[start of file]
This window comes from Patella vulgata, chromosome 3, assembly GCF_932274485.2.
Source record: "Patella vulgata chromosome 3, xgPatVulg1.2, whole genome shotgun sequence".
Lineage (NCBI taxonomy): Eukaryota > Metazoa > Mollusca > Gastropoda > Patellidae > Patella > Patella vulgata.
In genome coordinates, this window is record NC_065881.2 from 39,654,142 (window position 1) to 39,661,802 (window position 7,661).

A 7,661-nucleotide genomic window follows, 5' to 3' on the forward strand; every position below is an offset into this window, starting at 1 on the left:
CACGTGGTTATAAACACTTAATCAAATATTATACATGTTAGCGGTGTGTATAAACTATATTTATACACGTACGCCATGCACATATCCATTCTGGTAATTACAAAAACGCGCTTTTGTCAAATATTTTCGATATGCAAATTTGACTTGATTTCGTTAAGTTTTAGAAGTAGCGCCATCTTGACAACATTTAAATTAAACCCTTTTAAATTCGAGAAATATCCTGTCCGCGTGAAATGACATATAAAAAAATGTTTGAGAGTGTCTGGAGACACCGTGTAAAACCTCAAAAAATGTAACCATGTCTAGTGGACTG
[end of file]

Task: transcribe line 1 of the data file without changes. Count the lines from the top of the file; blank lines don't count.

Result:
This window comes from Patella vulgata, chromosome 3, assembly GCF_932274485.2.